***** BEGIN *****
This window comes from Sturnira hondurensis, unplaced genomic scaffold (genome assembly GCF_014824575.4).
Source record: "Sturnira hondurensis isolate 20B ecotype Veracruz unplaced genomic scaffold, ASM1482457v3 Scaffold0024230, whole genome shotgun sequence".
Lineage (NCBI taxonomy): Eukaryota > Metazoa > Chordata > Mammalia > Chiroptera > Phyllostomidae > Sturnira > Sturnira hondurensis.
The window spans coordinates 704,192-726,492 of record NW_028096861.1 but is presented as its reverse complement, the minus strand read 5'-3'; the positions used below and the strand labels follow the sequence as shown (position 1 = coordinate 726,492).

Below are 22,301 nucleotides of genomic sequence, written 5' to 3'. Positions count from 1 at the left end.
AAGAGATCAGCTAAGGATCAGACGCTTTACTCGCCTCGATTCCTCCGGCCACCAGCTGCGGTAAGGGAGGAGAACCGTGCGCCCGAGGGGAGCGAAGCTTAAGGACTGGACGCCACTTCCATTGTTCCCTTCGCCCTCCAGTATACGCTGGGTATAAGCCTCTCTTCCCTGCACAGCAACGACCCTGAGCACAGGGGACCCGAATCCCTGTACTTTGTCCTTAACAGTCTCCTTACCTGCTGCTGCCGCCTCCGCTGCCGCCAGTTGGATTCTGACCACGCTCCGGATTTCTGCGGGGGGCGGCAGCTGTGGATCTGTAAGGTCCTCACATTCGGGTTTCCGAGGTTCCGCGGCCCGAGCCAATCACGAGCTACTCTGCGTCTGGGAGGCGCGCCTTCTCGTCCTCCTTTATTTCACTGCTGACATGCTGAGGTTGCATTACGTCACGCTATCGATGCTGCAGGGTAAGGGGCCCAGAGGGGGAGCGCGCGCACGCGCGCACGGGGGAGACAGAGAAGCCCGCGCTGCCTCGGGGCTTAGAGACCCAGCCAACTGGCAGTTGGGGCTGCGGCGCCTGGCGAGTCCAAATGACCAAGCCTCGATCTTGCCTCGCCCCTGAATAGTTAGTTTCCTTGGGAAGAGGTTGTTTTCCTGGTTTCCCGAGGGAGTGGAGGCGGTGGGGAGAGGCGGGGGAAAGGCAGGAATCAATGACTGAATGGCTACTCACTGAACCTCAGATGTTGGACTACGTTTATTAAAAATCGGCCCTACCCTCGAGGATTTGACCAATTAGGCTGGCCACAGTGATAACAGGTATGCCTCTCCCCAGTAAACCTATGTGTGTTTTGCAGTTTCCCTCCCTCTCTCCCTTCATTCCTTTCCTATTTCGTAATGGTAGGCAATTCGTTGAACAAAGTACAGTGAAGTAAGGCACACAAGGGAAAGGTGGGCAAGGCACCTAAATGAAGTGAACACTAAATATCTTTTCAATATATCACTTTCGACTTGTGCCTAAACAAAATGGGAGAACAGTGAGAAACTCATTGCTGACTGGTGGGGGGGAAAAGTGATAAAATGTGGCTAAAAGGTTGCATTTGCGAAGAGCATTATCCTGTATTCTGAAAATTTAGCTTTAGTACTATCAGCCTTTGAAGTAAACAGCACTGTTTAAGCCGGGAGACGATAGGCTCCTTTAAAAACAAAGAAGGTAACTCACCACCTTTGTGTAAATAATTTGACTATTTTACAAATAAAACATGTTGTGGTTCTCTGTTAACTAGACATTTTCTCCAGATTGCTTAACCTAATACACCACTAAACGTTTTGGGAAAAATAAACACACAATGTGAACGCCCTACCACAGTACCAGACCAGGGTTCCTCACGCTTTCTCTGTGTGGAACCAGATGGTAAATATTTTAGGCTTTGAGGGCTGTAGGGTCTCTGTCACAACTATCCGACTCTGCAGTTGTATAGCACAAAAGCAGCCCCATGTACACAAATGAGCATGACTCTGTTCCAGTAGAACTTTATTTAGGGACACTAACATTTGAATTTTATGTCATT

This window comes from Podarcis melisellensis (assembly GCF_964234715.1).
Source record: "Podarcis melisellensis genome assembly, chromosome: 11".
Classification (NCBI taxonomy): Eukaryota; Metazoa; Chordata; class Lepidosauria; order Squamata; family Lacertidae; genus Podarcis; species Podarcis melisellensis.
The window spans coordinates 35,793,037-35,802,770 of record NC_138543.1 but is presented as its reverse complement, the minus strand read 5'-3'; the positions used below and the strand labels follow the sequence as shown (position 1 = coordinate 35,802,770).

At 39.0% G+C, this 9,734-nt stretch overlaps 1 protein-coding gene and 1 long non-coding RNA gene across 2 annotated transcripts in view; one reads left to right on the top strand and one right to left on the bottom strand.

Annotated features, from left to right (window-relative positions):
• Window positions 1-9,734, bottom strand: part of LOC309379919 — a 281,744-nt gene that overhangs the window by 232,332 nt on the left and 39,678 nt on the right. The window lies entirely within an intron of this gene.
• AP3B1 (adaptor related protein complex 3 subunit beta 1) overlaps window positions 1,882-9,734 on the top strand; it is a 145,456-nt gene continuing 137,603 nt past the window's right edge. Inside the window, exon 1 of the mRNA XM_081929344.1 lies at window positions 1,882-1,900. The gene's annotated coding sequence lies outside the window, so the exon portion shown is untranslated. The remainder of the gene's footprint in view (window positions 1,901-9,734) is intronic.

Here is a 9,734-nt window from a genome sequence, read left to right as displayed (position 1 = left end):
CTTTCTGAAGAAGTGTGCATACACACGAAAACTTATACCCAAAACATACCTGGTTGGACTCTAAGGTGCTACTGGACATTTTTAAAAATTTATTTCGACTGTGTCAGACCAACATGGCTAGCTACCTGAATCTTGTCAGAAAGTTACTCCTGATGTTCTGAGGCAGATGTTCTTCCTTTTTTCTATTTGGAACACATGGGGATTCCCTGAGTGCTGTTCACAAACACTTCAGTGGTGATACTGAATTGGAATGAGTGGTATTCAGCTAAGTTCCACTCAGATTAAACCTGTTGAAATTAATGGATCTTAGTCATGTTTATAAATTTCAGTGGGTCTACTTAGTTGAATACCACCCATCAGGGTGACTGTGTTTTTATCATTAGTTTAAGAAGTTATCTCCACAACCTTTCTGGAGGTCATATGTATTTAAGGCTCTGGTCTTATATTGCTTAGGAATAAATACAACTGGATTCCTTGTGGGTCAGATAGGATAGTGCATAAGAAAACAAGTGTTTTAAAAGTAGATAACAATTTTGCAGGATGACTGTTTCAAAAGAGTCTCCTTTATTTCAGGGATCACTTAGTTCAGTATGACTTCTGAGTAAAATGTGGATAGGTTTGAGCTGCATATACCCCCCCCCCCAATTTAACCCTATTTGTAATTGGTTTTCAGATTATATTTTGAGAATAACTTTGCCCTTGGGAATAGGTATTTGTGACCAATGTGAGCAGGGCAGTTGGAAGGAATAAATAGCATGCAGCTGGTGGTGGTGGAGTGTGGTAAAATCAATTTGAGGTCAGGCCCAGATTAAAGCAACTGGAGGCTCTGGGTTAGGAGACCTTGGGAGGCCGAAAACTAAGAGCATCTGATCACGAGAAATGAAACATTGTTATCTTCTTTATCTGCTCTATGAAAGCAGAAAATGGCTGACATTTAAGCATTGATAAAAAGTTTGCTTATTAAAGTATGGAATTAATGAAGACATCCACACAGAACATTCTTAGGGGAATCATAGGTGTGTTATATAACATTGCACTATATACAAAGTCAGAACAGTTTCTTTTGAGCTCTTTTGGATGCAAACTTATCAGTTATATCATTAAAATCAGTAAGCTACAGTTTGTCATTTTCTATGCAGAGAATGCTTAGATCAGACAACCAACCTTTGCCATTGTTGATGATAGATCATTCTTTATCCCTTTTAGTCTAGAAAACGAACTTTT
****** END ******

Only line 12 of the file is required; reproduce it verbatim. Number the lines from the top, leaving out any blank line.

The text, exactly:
Annotated features, from left to right (window-relative positions):